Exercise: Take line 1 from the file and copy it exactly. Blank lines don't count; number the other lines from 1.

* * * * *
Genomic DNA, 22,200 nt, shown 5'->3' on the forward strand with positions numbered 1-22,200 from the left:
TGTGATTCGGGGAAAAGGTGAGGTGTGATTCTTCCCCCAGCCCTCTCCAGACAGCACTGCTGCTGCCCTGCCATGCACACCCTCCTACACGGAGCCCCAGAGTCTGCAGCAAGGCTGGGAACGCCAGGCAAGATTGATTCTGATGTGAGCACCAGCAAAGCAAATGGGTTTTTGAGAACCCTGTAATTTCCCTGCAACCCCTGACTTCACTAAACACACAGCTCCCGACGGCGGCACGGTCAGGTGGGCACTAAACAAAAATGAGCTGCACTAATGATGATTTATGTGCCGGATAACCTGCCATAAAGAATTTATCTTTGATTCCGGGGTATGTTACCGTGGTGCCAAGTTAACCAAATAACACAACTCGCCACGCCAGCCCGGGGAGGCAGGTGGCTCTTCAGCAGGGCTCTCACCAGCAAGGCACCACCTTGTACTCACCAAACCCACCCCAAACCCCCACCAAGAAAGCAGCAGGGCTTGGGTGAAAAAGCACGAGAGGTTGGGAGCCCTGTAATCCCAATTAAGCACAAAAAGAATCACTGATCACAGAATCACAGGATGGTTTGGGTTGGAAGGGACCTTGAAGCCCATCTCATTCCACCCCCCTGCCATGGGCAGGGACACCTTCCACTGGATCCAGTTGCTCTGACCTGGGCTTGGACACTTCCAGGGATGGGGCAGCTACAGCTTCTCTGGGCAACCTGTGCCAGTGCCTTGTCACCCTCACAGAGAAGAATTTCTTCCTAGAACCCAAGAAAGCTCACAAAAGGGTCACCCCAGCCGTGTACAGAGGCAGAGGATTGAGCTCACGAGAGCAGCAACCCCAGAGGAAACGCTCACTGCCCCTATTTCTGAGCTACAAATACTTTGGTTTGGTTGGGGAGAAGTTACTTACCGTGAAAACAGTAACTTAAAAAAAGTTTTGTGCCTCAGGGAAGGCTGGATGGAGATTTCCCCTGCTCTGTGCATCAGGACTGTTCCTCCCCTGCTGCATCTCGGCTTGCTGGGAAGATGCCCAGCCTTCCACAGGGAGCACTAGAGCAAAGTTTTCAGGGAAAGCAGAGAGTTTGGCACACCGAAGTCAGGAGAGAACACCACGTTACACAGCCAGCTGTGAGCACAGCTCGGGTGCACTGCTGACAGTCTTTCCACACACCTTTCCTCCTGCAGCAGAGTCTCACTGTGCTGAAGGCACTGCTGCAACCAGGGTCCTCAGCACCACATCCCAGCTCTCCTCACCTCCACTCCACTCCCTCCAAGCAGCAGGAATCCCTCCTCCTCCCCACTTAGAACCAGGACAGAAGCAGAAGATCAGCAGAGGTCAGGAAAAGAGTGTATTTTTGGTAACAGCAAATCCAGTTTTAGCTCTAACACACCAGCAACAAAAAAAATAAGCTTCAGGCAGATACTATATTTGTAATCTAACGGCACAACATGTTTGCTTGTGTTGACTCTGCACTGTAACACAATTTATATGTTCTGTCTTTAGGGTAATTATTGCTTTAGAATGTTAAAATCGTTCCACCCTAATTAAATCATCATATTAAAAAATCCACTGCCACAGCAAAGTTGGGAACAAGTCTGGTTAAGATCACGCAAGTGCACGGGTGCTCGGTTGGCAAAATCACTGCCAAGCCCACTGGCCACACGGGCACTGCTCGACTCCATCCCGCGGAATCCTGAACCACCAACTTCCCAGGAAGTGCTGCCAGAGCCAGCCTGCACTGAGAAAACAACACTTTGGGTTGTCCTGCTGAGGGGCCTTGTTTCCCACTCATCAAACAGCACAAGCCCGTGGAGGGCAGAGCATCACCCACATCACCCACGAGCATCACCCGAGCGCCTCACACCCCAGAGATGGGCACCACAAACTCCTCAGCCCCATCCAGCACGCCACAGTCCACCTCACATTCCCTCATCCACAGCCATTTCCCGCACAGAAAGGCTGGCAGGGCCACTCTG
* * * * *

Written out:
Genomic DNA, 22,200 nt, shown 5'->3' on the forward strand with positions numbered 1-22,200 from the left: